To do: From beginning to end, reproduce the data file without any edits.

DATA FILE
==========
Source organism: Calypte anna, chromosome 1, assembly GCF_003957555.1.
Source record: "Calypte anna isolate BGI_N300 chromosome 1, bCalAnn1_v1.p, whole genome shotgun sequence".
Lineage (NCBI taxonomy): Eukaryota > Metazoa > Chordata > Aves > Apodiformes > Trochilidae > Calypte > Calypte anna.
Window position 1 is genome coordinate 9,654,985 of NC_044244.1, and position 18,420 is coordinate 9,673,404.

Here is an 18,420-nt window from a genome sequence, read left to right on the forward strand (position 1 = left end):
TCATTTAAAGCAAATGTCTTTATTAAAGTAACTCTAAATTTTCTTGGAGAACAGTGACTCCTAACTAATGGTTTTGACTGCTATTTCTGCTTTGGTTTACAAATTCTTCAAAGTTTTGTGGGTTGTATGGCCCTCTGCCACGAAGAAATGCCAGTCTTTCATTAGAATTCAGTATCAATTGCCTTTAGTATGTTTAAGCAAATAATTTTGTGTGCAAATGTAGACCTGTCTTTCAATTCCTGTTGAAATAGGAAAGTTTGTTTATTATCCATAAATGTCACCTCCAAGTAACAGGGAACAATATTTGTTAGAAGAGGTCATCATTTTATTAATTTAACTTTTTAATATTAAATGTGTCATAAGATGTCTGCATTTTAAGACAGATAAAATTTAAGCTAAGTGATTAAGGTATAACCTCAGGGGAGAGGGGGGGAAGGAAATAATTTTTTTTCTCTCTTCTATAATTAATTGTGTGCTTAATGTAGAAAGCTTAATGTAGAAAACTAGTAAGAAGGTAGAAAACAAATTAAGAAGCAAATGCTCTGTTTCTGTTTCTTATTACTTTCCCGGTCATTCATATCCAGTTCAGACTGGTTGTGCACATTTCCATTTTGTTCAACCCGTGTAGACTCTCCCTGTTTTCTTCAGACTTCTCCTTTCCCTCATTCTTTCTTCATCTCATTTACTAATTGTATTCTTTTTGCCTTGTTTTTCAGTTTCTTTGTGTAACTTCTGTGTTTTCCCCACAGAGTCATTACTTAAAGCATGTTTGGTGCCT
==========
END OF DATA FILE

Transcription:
Source organism: Calypte anna, chromosome 1, assembly GCF_003957555.1.
Source record: "Calypte anna isolate BGI_N300 chromosome 1, bCalAnn1_v1.p, whole genome shotgun sequence".
Lineage (NCBI taxonomy): Eukaryota > Metazoa > Chordata > Aves > Apodiformes > Trochilidae > Calypte > Calypte anna.
Window position 1 is genome coordinate 9,654,985 of NC_044244.1, and position 18,420 is coordinate 9,673,404.

Here is an 18,420-nt window from a genome sequence, read left to right on the forward strand (position 1 = left end):
TCATTTAAAGCAAATGTCTTTATTAAAGTAACTCTAAATTTTCTTGGAGAACAGTGACTCCTAACTAATGGTTTTGACTGCTATTTCTGCTTTGGTTTACAAATTCTTCAAAGTTTTGTGGGTTGTATGGCCCTCTGCCACGAAGAAATGCCAGTCTTTCATTAGAATTCAGTATCAATTGCCTTTAGTATGTTTAAGCAAATAATTTTGTGTGCAAATGTAGACCTGTCTTTCAATTCCTGTTGAAATAGGAAAGTTTGTTTATTATCCATAAATGTCACCTCCAAGTAACAGGGAACAATATTTGTTAGAAGAGGTCATCATTTTATTAATTTAACTTTTTAATATTAAATGTGTCATAAGATGTCTGCATTTTAAGACAGATAAAATTTAAGCTAAGTGATTAAGGTATAACCTCAGGGGAGAGGGGGGGAAGGAAATAATTTTTTTTCTCTCTTCTATAATTAATTGTGTGCTTAATGTAGAAAGCTTAATGTAGAAAACTAGTAAGAAGGTAGAAAACAAATTAAGAAGCAAATGCTCTGTTTCTGTTTCTTATTACTTTCCCGGTCATTCATATCCAGTTCAGACTGGTTGTGCACATTTCCATTTTGTTCAACCCGTGTAGACTCTCCCTGTTTTCTTCAGACTTCTCCTTTCCCTCATTCTTTCTTCATCTCATTTACTAATTGTATTCTTTTTGCCTTGTTTTTCAGTTTCTTTGTGTAACTTCTGTGTTTTCCCCACAGAGTCATTACTTAAAGCATGTTTGGTGCCT